New student loan rules: 7% vs 12%

I REMEMBER visiting London for a trip in secondary school and it felt like the air was full of magic. There was something about the city’s energy that pulled me in and at 19 I decided to move there for university.

The capital certainly came with unparalleled opportunities but there was a slight downside – it all came at a very large cost, especially the university education price tag.

How much is student debt?

The average student debt among the class of 2020 stands at £ 45,0001. This includes tuition fees – which comes in at £ 9,250 per year and living costs.

In 2021/2022, students are entitled to up to £ 7,987 if they’re living with parents, up to £ 9,488 if they’re studying outside of London and not living with parents and up to £ 12,382 if they’re studying in London. and not living with parents2.

Faced with London’s high living costs and a student loan, the best options to fund my move were a part-time job and some help from the bank of mum and dad.

Students who take a loan for their tuition and living costs start to pay it back once they earn more than £ 27,295 per year and the more a graduate earns, the higher their monthly repayments. After 30 years, the balance is wiped out which is why many view a student loan as more of a graduate tax, than a loan. But as their loan is charged interest – in line with inflation as measured by the retail price index (RPI) – their outstanding balance will increase over the years.

After graduation, the interest added to their balance is dependent on their earnings. Those who earn under £ 27,295 will be charged the RPI rate, while those earning over £ 49,130 ​​per year will be charged RPI plus 3%3.

Thanks to inflation, the Department for Education proposed a 12% hike in April this year but after pressure from ministers and campaigners, interest on student loans will be capped at 7.3% from September 2022.

While the cap will bring about some relief, 7.3% is still significantly higher than previous years and when wage growth stands at 6.6%, this figure is concerning. In 2019, the headline student loan interest rate was 5.4% and in 2020, this increased to 5.6%4.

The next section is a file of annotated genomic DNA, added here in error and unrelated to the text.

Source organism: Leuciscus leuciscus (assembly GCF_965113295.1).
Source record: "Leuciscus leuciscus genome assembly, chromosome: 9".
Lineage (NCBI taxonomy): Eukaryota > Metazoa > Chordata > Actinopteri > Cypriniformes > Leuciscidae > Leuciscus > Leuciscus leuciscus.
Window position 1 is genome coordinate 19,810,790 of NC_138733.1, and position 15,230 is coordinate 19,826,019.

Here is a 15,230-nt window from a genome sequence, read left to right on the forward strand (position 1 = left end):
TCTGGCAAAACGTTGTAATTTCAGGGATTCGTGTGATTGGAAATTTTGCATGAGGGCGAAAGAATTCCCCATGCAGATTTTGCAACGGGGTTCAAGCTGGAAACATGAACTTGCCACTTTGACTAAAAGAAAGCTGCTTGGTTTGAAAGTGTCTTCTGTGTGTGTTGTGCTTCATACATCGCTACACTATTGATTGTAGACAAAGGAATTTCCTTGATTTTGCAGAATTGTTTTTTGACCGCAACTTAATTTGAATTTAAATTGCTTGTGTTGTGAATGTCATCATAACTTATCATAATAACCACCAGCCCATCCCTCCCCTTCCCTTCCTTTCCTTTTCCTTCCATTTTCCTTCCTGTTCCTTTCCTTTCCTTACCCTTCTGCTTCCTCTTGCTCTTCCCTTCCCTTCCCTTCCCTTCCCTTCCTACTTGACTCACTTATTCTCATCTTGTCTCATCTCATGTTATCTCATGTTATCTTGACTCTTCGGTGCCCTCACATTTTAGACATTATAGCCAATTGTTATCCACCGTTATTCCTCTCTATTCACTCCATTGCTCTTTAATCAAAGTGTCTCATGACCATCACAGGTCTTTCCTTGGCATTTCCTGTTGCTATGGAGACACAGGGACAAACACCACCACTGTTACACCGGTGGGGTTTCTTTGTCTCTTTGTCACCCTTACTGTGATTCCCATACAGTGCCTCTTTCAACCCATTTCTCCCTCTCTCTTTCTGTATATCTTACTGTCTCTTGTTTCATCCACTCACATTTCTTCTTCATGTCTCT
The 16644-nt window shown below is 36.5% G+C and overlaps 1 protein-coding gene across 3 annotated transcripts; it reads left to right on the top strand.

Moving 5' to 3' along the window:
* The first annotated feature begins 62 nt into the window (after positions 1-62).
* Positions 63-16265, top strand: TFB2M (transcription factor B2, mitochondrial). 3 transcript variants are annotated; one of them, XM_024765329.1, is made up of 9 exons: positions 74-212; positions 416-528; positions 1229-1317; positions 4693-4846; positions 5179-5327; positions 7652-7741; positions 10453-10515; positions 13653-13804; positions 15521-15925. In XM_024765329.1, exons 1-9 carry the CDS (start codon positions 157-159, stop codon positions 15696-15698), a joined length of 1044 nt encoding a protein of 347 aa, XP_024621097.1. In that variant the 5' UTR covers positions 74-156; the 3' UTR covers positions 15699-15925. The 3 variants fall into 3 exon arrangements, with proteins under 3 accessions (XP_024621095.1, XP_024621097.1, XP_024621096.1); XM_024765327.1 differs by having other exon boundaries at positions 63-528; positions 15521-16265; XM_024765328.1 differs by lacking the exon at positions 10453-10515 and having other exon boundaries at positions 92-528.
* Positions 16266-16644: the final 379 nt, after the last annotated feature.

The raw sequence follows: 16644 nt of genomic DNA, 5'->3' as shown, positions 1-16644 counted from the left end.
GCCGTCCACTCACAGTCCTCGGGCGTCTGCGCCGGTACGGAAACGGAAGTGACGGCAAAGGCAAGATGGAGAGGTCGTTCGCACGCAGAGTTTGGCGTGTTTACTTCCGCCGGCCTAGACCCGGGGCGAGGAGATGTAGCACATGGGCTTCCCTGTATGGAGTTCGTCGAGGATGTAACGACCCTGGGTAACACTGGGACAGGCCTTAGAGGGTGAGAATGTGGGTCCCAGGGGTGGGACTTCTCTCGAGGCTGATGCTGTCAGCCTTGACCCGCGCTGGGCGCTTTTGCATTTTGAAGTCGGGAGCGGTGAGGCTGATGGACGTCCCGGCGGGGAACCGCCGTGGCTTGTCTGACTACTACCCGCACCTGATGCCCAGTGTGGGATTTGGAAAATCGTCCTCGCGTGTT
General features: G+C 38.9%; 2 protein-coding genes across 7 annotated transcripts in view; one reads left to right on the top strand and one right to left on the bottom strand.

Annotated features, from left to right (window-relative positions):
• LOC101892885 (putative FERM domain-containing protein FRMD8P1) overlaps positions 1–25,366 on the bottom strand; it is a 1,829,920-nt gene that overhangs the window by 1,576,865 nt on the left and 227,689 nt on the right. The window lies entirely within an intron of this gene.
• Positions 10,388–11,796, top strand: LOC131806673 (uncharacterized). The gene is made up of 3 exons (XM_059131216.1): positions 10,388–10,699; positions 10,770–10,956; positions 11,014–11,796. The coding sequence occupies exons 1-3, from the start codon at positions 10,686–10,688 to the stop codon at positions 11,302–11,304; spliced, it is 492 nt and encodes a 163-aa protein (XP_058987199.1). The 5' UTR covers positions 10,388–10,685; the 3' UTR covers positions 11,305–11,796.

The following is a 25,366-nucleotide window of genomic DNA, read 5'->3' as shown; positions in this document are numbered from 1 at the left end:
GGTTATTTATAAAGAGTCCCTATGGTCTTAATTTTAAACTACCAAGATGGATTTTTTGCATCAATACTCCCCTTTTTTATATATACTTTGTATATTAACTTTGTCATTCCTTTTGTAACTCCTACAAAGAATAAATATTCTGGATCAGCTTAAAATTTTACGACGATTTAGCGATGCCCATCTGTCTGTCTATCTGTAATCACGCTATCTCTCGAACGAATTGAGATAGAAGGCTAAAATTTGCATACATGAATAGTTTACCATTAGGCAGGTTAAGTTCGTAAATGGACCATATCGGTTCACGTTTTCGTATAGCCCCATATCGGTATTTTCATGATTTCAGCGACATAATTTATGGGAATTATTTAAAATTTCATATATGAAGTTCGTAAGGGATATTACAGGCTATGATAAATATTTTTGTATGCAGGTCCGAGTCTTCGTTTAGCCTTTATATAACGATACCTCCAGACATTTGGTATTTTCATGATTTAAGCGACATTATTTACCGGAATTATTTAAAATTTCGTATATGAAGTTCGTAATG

That’s an eye-watering amount of interest. So, is it worth paying my student loan off? Well, I’m in no rush to clear the balance but as I now earn over the threshold, a small portion is automatically removed from my pay check.

For graduates earning below the threshold, making a voluntary contribution may not be a top priority, particularly when factoring in the rising cost of living and high inflation. The price for food and non-alcoholic drinks increased by 8.7% in annual terms last month, the highest increase since March 20095. And property prices have also skyrocketed, with the average price of a house hitting £ 281,000 in April6 – not great for new graduates.

In the future, tuition fees, maintenance fees and student loan interest rates could rise so preparation for parents is key as it can help children shoulder the financial blow and ensure intergenerational fairness. Investing in a Junior ISA could help children or grandchildren with university expenses and even assist them to graduate debt-free.

Having the financial means to enjoy university is certainly a privilege and I’m happy that I pushed myself to make the big move as it came with some very valuable life lessons – namely financial responsibility.

1Student loan statistics – House of Commons Library (parliament.uk)
2Maintenance loans, maintenance & support grants – Student living costs (ucas.com)
3Martin Lewis – 4.5% interest on post-2012 student loans: should you pay them off? – MSE (moneysavingexpert.com)
4Martin Lewis – 4.5% interest on post-2012 student loans: should you pay them off? – MSE (moneysavingexpert.com)
5Food prices push UK inflation to 40-year high of 9.1 percent (msn.com)
6 Average UK house price jumps by £ 31,000 in a year (yahoo.com)

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